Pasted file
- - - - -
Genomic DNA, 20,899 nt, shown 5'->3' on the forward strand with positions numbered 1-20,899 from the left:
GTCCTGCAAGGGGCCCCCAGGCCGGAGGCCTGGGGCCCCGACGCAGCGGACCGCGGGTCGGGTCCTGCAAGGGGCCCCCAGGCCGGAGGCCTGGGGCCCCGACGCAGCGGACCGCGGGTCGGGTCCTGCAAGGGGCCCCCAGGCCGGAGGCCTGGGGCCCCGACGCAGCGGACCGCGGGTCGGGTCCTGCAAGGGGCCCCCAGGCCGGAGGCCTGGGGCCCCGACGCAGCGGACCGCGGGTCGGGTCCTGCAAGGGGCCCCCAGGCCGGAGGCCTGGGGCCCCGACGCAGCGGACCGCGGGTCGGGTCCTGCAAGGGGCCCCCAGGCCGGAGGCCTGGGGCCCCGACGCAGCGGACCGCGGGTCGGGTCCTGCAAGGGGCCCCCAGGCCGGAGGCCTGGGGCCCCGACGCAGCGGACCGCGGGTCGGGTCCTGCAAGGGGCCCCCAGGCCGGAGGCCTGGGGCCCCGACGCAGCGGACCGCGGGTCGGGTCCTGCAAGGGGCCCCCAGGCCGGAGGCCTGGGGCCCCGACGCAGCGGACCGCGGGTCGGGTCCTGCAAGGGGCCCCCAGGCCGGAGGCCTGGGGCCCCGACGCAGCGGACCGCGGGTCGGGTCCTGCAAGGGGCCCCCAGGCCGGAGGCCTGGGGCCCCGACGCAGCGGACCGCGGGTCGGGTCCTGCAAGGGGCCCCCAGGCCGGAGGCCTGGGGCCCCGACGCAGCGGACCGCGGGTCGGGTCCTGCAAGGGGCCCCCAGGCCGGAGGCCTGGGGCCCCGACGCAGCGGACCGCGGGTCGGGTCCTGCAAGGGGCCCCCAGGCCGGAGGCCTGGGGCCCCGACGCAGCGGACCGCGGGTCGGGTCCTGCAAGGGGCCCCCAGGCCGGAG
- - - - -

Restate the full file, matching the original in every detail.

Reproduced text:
Genomic DNA, 20,899 nt, shown 5'->3' on the forward strand with positions numbered 1-20,899 from the left:
GTCCTGCAAGGGGCCCCCAGGCCGGAGGCCTGGGGCCCCGACGCAGCGGACCGCGGGTCGGGTCCTGCAAGGGGCCCCCAGGCCGGAGGCCTGGGGCCCCGACGCAGCGGACCGCGGGTCGGGTCCTGCAAGGGGCCCCCAGGCCGGAGGCCTGGGGCCCCGACGCAGCGGACCGCGGGTCGGGTCCTGCAAGGGGCCCCCAGGCCGGAGGCCTGGGGCCCCGACGCAGCGGACCGCGGGTCGGGTCCTGCAAGGGGCCCCCAGGCCGGAGGCCTGGGGCCCCGACGCAGCGGACCGCGGGTCGGGTCCTGCAAGGGGCCCCCAGGCCGGAGGCCTGGGGCCCCGACGCAGCGGACCGCGGGTCGGGTCCTGCAAGGGGCCCCCAGGCCGGAGGCCTGGGGCCCCGACGCAGCGGACCGCGGGTCGGGTCCTGCAAGGGGCCCCCAGGCCGGAGGCCTGGGGCCCCGACGCAGCGGACCGCGGGTCGGGTCCTGCAAGGGGCCCCCAGGCCGGAGGCCTGGGGCCCCGACGCAGCGGACCGCGGGTCGGGTCCTGCAAGGGGCCCCCAGGCCGGAGGCCTGGGGCCCCGACGCAGCGGACCGCGGGTCGGGTCCTGCAAGGGGCCCCCAGGCCGGAGGCCTGGGGCCCCGACGCAGCGGACCGCGGGTCGGGTCCTGCAAGGGGCCCCCAGGCCGGAGGCCTGGGGCCCCGACGCAGCGGACCGCGGGTCGGGTCCTGCAAGGGGCCCCCAGGCCGGAGGCCTGGGGCCCCGACGCAGCGGACCGCGGGTCGGGTCCTGCAAGGGGCCCCCAGGCCGGAGGCCTGGGGCCCCGACGCAGCGGACCGCGGGTCGGGTCCTGCAAGGGGCCCCCAGGCCGGAG